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Oh Baby, What A Mess Parents Make! : Can't someone bring some common sense to custody cases?

June 25, 1995

Baby Richard, ripped from the only parents he had known for four years, is now in a new home with his birth parents. He is there to stay because the U.S. Supreme Court refused to hear an appeal by his adoptive parents. The high court's action ends this sad custody dispute, but it does nothing to discourage these harmful tugs of war.

Such harm can be prevented by new laws that protect the child while balancing the competing rights of the biological parents and the adoptive parents. Birth parents should be allowed to change their minds, but only within a reasonable time.

Babies need stable, permanent homes. Adoption disputes should be resolved in months, not years. Speed is needed to avoid the emotional trauma that can result when a child becomes attached to adoptive parents and then is given to biological parents who, to the child, are strangers.

A good model is the Uniform Adoption Act, which was developed by the National Conference of Commissioners on Uniform State Laws. The act, though imperfect, puts the interest of the child first. It requires both birth parents to consent to adoption. Biological mothers would have eight days to change their minds; biological fathers would have 30 days.

Fathers who could not be found would have six months to contest the adoption of their child. This section of the law would resolve disputes like the messy custody case of Baby Richard.

When Richard's mother was pregnant, she was abandoned by the man who fathered the baby and she was subsequently told by one of his relatives that he had married someone else. That proved to be untrue. When the baby was four days old, she willingly gave him up, falsely saying the father was unknown. Two months later when the father reappeared, she told him that his son had been born dead. Subsequently the man learned the truth and began seeking custody.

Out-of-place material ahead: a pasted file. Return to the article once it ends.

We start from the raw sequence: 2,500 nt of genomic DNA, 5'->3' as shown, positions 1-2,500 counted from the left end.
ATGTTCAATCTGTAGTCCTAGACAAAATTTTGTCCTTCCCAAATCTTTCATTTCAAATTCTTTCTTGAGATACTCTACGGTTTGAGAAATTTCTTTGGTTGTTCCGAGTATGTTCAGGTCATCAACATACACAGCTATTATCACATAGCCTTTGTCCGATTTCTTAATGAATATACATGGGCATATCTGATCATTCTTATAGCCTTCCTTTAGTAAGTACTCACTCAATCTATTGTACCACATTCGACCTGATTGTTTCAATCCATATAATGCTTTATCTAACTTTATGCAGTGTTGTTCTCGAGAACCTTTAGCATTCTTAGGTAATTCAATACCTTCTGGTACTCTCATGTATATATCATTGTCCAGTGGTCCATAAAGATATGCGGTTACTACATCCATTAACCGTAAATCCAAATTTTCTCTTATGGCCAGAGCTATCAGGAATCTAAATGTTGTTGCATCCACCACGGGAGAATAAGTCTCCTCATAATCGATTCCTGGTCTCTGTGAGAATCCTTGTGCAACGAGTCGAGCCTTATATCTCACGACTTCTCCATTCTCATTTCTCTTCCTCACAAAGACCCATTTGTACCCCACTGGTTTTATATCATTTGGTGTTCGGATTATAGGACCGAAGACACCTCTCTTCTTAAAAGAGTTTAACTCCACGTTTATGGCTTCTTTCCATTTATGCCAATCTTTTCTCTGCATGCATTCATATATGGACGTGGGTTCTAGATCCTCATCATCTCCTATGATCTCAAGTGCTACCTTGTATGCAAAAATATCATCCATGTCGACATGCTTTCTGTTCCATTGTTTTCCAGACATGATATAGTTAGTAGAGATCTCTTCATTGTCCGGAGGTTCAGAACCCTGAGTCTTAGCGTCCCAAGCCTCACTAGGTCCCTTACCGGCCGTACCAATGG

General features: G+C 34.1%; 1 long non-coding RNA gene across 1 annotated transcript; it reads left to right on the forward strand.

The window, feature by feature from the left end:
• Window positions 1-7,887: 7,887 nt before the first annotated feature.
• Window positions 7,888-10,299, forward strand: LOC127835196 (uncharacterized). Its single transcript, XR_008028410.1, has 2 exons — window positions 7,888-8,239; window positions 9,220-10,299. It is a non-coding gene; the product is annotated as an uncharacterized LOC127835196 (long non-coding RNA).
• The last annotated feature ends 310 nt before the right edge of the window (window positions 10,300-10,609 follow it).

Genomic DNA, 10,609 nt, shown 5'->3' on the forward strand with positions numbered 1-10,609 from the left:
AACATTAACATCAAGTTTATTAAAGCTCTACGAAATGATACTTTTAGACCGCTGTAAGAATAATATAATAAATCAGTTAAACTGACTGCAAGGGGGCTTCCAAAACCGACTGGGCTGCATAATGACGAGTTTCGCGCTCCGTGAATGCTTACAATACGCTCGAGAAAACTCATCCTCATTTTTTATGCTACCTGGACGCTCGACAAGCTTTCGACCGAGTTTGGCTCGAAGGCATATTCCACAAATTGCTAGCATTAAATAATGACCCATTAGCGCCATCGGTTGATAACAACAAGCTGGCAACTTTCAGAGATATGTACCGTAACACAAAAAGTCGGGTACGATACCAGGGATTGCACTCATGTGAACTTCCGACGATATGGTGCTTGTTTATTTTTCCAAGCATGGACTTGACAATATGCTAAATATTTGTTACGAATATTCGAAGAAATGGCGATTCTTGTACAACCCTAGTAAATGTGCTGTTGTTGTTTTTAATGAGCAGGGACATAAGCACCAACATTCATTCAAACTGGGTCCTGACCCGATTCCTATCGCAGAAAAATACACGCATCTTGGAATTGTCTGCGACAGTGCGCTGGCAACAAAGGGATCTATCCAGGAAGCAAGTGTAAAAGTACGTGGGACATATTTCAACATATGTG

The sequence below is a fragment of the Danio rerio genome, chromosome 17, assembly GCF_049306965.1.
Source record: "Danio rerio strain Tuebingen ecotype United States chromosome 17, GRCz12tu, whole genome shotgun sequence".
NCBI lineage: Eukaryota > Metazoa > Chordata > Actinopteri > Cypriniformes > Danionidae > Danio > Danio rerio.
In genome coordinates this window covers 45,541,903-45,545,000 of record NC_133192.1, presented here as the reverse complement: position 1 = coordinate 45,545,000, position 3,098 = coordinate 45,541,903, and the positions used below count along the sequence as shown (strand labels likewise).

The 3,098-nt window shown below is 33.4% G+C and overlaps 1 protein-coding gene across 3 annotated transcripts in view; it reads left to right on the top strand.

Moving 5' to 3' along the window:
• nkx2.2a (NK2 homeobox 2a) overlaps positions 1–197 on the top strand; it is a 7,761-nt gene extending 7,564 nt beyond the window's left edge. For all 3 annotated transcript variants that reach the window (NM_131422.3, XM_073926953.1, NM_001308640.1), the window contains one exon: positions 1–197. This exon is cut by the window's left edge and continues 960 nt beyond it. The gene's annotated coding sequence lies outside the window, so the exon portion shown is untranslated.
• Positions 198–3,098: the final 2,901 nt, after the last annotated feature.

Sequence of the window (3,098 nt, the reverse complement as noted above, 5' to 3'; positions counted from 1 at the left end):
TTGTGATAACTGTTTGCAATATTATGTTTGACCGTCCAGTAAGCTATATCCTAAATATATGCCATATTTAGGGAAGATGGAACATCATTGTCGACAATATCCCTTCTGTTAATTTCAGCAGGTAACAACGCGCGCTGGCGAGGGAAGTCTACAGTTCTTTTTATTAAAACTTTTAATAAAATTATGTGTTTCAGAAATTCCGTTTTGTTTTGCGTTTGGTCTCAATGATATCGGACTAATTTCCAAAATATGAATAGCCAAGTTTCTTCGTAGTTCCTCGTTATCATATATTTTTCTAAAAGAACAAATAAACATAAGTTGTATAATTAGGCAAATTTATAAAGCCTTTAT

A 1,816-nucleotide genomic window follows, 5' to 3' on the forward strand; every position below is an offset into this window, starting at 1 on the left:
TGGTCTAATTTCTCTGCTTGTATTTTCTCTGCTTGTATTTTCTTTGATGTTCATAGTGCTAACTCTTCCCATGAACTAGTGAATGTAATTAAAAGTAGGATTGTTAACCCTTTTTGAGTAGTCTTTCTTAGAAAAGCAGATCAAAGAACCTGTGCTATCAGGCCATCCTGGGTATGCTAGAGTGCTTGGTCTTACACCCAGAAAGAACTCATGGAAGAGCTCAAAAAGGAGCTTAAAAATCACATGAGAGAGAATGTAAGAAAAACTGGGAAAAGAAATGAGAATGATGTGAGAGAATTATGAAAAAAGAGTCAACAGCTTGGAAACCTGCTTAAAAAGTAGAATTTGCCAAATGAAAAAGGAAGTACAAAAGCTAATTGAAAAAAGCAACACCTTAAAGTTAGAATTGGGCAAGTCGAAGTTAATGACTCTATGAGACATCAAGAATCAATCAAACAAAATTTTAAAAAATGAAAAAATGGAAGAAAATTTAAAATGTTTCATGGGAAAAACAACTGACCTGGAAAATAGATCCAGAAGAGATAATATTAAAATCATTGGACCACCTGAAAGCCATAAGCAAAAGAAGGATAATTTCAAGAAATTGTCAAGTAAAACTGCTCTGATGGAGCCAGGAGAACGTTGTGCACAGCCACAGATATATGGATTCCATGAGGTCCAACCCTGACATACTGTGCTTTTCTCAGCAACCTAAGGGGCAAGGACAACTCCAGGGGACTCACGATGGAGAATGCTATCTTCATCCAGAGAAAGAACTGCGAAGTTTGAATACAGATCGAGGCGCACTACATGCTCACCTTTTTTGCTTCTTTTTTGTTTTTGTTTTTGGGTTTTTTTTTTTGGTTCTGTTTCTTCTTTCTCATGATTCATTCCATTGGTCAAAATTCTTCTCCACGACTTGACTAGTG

The adopted parents told no lies, broke no laws and did nothing wrong. They had no way of knowing of the birth mother's deceit. Like all loving parents, they fought for their child. They lost; so did Baby Richard.

Baby Richard's biological parents won, but what did they really win? They got the right to raise their child, but is he really theirs after spending four years with his adoptive family?

Adoption is supposed to provide a permanent and secure home for children whose parents chose not to raise them. Adoption provides an option to abortion. Birth mothers and fathers have their rights, but the well-being of the child must prevail.

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